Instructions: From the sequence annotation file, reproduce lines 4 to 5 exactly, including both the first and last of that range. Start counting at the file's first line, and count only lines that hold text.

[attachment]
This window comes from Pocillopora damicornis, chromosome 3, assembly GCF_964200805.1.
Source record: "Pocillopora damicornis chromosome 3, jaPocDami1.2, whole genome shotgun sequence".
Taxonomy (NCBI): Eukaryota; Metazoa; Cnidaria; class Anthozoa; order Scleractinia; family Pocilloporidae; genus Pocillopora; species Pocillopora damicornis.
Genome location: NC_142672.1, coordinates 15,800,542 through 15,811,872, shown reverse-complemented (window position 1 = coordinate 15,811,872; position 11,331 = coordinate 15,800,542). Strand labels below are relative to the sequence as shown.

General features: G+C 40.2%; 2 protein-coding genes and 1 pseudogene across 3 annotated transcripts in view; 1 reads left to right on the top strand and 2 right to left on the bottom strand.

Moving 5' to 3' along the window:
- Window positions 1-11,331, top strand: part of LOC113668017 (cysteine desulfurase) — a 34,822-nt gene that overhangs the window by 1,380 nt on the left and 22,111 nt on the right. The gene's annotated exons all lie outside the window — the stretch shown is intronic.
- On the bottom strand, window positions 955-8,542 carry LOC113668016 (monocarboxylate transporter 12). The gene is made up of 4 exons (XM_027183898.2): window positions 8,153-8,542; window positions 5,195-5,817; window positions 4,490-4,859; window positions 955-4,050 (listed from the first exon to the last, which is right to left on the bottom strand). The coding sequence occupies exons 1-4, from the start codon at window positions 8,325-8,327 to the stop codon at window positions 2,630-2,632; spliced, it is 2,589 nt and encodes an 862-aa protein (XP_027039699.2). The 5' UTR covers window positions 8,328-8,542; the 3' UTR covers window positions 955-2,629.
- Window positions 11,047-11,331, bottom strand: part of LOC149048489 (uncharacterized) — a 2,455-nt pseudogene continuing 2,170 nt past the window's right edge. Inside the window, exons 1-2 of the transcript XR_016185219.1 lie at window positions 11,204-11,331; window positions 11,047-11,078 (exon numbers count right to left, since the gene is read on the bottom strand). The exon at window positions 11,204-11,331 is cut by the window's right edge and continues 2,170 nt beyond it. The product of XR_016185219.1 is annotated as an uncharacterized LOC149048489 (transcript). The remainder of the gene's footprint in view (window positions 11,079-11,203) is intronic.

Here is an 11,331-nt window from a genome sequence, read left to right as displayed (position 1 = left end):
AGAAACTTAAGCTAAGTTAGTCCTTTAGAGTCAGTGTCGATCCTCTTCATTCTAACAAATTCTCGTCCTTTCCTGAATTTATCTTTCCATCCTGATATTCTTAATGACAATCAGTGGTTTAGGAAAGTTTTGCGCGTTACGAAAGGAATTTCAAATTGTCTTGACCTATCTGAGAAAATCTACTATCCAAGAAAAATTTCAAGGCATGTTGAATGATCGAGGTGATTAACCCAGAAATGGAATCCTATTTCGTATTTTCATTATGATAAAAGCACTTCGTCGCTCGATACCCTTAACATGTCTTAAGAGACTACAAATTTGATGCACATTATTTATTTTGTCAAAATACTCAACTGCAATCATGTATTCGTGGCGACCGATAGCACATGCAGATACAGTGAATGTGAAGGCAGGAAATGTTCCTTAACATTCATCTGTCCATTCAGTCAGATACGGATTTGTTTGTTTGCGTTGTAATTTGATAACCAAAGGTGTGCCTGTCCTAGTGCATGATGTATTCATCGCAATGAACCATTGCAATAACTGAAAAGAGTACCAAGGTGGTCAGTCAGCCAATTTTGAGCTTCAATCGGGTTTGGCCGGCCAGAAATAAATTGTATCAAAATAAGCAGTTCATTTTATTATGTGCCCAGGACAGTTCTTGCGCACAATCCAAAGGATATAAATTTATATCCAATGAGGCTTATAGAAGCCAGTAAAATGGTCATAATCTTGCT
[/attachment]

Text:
Genome location: NC_142672.1, coordinates 15,800,542 through 15,811,872, shown reverse-complemented (window position 1 = coordinate 15,811,872; position 11,331 = coordinate 15,800,542). Strand labels below are relative to the sequence as shown.

General features: G+C 40.2%; 2 protein-coding genes and 1 pseudogene across 3 annotated transcripts in view; 1 reads left to right on the top strand and 2 right to left on the bottom strand.